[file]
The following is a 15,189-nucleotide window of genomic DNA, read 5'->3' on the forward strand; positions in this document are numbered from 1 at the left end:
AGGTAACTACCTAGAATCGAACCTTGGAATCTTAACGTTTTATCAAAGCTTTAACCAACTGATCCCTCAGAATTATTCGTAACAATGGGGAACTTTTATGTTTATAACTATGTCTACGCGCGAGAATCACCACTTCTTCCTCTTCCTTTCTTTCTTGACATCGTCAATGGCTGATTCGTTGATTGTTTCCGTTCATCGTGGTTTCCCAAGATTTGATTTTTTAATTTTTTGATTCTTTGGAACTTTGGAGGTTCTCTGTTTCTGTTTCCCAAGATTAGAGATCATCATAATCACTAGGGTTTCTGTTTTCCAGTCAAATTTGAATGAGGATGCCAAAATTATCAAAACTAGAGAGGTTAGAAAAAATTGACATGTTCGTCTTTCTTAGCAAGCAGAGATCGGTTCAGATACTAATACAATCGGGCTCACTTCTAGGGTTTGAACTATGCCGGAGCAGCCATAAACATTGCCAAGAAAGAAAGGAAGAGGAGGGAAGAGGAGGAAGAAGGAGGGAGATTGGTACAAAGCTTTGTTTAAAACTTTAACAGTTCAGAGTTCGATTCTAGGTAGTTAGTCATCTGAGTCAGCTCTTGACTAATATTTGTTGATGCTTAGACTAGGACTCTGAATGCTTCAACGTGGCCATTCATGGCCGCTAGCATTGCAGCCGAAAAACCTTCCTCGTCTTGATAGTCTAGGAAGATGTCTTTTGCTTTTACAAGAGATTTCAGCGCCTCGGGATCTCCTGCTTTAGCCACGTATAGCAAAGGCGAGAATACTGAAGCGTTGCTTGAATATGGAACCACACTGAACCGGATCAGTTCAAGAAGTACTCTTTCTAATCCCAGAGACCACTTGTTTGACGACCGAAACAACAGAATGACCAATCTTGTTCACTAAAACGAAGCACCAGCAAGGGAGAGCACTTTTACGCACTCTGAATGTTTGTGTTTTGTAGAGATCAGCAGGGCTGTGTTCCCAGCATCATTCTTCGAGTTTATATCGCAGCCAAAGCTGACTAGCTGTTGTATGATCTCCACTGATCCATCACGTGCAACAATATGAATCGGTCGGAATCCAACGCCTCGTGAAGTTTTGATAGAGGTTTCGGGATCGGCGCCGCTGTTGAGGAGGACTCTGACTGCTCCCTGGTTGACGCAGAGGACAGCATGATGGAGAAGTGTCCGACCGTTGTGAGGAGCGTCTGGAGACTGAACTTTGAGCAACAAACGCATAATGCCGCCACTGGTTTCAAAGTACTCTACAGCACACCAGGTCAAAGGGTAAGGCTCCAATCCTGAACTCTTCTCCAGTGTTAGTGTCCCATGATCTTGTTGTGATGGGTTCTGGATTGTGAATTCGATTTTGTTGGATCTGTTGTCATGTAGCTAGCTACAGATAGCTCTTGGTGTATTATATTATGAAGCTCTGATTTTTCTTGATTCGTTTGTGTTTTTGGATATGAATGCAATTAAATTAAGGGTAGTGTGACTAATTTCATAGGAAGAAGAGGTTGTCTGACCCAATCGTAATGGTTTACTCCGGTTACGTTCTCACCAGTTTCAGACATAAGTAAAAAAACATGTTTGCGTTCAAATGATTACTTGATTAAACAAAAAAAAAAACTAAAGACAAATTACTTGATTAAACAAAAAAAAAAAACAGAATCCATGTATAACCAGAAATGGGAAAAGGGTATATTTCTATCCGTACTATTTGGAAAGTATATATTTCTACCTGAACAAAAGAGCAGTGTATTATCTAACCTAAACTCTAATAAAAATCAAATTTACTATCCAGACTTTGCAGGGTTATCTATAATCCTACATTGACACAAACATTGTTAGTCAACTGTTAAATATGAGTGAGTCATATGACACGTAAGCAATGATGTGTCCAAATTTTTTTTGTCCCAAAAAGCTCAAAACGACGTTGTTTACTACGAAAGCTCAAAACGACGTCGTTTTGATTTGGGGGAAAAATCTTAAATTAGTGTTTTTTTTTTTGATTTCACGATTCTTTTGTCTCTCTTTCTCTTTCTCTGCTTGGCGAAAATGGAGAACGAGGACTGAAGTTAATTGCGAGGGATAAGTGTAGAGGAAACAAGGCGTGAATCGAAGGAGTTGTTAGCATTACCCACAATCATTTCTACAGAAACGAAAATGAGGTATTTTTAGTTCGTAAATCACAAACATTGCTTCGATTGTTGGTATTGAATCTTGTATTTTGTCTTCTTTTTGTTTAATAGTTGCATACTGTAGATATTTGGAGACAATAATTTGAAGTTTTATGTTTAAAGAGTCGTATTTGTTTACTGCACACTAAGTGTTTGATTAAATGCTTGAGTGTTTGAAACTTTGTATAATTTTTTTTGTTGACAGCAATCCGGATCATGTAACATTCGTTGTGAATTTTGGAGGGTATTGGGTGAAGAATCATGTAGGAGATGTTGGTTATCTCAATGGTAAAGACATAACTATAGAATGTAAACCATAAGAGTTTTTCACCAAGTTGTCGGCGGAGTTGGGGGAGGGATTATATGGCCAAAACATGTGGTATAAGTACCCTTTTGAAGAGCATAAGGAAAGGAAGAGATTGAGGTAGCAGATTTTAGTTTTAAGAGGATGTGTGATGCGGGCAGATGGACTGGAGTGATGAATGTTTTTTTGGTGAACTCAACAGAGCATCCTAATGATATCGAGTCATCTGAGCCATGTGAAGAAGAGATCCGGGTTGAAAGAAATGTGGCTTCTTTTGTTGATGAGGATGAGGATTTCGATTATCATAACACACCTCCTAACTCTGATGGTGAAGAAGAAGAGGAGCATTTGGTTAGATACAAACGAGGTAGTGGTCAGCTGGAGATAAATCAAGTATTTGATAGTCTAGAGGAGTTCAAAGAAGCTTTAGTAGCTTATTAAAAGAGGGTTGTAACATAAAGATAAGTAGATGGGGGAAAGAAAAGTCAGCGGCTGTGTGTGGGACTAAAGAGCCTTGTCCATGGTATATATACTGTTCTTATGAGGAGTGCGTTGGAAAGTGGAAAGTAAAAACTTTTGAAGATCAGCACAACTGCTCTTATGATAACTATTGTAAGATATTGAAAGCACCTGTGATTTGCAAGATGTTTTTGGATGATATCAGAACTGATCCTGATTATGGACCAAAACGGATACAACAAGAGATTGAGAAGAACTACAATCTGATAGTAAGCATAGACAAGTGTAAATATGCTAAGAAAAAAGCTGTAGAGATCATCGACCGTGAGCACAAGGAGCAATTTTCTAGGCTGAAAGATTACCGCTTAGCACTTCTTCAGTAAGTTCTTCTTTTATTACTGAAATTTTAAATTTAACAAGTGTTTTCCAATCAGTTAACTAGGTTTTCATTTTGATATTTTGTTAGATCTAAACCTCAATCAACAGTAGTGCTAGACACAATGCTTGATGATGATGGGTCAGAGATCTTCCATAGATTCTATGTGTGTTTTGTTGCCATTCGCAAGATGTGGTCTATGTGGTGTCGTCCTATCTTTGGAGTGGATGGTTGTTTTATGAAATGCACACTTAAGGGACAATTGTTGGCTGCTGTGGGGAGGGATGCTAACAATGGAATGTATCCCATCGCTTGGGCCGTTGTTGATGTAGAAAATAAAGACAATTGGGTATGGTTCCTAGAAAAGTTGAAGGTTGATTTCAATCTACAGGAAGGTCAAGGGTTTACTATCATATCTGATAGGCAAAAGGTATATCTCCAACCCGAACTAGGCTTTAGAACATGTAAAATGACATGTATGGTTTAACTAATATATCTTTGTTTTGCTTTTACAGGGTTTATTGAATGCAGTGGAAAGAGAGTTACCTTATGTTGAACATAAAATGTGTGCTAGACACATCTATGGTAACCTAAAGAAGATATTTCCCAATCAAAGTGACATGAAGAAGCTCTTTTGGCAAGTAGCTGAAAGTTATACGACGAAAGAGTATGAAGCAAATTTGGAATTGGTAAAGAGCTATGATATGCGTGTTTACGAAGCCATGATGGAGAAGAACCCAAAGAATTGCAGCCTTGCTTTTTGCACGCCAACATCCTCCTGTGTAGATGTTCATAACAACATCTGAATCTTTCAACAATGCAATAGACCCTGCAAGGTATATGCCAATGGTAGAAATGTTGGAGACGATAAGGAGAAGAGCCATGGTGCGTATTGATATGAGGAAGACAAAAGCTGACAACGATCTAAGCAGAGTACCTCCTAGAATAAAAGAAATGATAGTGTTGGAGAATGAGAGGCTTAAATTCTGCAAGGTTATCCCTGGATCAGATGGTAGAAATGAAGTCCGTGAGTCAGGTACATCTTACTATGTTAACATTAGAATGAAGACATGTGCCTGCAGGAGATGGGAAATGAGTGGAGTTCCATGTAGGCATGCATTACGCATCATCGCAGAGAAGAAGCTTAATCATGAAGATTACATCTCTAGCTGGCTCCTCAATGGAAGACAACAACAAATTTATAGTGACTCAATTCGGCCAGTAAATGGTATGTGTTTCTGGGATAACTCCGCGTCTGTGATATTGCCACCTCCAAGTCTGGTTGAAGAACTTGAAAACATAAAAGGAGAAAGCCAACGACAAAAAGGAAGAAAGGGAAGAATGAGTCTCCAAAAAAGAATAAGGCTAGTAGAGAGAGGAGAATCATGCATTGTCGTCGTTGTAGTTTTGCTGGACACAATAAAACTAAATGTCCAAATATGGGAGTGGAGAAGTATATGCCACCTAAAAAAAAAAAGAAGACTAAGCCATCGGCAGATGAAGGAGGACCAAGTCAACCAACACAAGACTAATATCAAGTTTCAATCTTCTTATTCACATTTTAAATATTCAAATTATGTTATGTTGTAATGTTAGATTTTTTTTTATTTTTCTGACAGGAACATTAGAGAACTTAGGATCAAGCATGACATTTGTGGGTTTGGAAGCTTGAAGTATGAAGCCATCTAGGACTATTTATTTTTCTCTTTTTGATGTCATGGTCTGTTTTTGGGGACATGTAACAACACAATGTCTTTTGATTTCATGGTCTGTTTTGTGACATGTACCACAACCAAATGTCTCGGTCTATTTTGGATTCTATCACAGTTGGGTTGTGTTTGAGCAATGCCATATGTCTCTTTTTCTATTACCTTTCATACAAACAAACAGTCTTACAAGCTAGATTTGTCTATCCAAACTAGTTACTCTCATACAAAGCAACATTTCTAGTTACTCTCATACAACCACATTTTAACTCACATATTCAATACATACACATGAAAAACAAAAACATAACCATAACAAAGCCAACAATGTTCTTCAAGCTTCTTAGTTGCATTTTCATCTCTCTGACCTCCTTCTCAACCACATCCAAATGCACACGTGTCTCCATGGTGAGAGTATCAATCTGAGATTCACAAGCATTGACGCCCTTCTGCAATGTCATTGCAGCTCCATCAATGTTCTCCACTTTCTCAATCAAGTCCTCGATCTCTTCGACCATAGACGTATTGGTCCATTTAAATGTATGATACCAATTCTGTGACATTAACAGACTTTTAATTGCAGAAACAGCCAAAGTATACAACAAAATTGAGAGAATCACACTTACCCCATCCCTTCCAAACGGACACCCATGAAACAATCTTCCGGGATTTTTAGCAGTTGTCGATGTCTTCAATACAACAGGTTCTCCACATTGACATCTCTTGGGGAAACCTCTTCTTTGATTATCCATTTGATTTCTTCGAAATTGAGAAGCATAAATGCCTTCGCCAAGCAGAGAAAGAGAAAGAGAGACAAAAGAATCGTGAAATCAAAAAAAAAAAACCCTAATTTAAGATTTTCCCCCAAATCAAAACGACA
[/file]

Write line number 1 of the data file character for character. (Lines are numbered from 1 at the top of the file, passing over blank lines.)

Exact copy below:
The following is a 15,189-nucleotide window of genomic DNA, read 5'->3' on the forward strand; positions in this document are numbered from 1 at the left end: